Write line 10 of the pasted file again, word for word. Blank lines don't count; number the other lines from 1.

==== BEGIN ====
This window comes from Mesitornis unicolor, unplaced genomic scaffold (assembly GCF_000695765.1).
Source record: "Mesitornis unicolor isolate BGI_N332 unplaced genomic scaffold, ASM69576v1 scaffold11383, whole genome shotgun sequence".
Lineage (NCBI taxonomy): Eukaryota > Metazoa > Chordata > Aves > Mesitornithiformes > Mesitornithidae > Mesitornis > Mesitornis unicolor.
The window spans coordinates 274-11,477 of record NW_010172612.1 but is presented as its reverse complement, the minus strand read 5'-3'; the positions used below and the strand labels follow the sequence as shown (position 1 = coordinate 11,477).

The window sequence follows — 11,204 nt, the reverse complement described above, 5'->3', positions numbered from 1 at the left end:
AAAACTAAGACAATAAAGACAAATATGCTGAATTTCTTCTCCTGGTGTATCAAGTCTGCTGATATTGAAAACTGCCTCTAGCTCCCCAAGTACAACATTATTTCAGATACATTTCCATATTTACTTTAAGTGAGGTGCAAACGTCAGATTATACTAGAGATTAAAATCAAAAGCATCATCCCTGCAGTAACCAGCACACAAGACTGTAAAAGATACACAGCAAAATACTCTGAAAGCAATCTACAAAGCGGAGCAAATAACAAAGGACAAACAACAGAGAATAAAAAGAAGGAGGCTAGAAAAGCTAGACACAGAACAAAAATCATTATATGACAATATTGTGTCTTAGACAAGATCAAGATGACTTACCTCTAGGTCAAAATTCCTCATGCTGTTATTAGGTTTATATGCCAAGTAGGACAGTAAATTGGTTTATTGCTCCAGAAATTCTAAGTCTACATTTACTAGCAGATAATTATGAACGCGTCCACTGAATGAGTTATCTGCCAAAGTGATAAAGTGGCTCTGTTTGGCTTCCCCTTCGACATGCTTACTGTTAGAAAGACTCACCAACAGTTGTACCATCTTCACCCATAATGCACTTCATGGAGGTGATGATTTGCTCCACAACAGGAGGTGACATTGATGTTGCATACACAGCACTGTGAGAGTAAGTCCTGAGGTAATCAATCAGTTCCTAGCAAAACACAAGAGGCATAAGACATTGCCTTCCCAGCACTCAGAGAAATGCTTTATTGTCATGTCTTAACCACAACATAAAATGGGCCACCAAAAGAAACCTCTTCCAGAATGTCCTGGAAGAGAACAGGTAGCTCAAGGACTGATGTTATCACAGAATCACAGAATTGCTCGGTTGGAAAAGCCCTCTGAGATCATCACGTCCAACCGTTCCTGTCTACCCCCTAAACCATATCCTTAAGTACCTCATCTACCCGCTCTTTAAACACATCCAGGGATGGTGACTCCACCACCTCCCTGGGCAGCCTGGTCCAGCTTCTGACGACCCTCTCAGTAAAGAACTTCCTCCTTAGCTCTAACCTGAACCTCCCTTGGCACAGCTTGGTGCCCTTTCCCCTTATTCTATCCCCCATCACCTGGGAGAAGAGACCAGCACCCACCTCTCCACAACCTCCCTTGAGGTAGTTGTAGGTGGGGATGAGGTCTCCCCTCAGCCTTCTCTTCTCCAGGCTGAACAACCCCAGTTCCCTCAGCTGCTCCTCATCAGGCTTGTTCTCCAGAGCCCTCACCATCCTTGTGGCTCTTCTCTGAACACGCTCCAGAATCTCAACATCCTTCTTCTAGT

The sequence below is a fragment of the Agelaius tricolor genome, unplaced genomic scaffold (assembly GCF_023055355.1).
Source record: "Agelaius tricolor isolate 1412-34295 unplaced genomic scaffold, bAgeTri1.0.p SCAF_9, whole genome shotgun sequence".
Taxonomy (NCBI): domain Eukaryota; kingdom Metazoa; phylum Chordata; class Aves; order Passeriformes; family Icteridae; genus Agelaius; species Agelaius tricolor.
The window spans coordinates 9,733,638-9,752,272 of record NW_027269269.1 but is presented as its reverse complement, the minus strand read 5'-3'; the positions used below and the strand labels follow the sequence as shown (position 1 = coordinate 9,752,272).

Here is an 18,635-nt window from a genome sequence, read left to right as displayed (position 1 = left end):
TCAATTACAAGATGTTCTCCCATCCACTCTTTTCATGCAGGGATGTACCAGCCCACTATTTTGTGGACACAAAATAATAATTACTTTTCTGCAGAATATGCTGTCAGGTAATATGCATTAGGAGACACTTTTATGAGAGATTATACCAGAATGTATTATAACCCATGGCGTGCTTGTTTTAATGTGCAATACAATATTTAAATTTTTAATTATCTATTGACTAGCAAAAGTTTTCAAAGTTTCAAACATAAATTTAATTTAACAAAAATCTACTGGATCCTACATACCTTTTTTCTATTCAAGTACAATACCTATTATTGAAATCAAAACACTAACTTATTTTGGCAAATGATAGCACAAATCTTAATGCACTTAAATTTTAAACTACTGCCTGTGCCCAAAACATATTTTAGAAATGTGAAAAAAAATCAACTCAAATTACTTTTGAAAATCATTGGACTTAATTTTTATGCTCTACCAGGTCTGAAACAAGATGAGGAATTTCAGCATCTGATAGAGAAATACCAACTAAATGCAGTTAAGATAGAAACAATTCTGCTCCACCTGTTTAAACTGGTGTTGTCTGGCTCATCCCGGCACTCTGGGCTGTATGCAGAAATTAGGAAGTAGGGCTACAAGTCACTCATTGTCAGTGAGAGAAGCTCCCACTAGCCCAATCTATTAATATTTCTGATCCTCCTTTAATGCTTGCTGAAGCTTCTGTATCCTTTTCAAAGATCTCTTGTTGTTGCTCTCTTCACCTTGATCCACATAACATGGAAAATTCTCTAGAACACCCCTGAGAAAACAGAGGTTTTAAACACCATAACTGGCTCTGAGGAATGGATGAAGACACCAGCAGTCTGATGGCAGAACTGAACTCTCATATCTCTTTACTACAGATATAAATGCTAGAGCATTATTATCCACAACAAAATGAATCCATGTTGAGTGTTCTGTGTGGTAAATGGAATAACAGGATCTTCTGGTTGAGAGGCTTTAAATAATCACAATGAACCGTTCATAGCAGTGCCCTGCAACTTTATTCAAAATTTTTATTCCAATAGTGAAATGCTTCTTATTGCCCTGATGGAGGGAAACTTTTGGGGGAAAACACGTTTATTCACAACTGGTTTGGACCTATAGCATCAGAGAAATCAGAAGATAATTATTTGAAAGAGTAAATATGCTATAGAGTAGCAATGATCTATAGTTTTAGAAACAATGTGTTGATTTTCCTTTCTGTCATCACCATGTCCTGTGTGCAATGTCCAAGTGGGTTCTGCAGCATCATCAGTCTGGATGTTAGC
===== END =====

The window spans coordinates 9,733,638-9,752,272 of record NW_027269269.1 but is presented as its reverse complement, the minus strand read 5'-3'; the positions used below and the strand labels follow the sequence as shown (position 1 = coordinate 9,752,272).